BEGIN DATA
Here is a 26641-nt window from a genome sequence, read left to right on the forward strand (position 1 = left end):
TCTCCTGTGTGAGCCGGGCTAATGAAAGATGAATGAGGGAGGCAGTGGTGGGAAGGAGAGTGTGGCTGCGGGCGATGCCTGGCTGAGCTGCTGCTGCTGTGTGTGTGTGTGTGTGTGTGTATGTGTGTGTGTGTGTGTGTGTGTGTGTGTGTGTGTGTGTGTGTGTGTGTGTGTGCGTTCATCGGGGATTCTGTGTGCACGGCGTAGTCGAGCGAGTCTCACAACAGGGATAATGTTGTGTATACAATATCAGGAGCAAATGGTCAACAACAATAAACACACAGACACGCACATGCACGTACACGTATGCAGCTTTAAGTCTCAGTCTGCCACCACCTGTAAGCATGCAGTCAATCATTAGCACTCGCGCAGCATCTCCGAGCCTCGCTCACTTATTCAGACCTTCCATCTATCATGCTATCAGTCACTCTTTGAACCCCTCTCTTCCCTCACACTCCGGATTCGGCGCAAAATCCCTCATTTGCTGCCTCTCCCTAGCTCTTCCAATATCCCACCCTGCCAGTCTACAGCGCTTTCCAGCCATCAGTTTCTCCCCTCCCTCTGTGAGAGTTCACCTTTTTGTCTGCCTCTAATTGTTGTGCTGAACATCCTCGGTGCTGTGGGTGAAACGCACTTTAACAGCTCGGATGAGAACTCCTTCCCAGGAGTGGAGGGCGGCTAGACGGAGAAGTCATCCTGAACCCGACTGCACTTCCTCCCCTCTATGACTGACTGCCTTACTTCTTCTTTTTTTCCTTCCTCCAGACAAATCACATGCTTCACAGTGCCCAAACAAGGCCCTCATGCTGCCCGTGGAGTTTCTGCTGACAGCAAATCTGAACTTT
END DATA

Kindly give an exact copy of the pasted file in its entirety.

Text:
Here is a 26641-nt window from a genome sequence, read left to right on the forward strand (position 1 = left end):
TCTCCTGTGTGAGCCGGGCTAATGAAAGATGAATGAGGGAGGCAGTGGTGGGAAGGAGAGTGTGGCTGCGGGCGATGCCTGGCTGAGCTGCTGCTGCTGTGTGTGTGTGTGTGTGTGTGTATGTGTGTGTGTGTGTGTGTGTGTGTGTGTGTGTGTGTGTGTGTGTGTGTGTGTGCGTTCATCGGGGATTCTGTGTGCACGGCGTAGTCGAGCGAGTCTCACAACAGGGATAATGTTGTGTATACAATATCAGGAGCAAATGGTCAACAACAATAAACACACAGACACGCACATGCACGTACACGTATGCAGCTTTAAGTCTCAGTCTGCCACCACCTGTAAGCATGCAGTCAATCATTAGCACTCGCGCAGCATCTCCGAGCCTCGCTCACTTATTCAGACCTTCCATCTATCATGCTATCAGTCACTCTTTGAACCCCTCTCTTCCCTCACACTCCGGATTCGGCGCAAAATCCCTCATTTGCTGCCTCTCCCTAGCTCTTCCAATATCCCACCCTGCCAGTCTACAGCGCTTTCCAGCCATCAGTTTCTCCCCTCCCTCTGTGAGAGTTCACCTTTTTGTCTGCCTCTAATTGTTGTGCTGAACATCCTCGGTGCTGTGGGTGAAACGCACTTTAACAGCTCGGATGAGAACTCCTTCCCAGGAGTGGAGGGCGGCTAGACGGAGAAGTCATCCTGAACCCGACTGCACTTCCTCCCCTCTATGACTGACTGCCTTACTTCTTCTTTTTTTCCTTCCTCCAGACAAATCACATGCTTCACAGTGCCCAAACAAGGCCCTCATGCTGCCCGTGGAGTTTCTGCTGACAGCAAATCTGAACTTT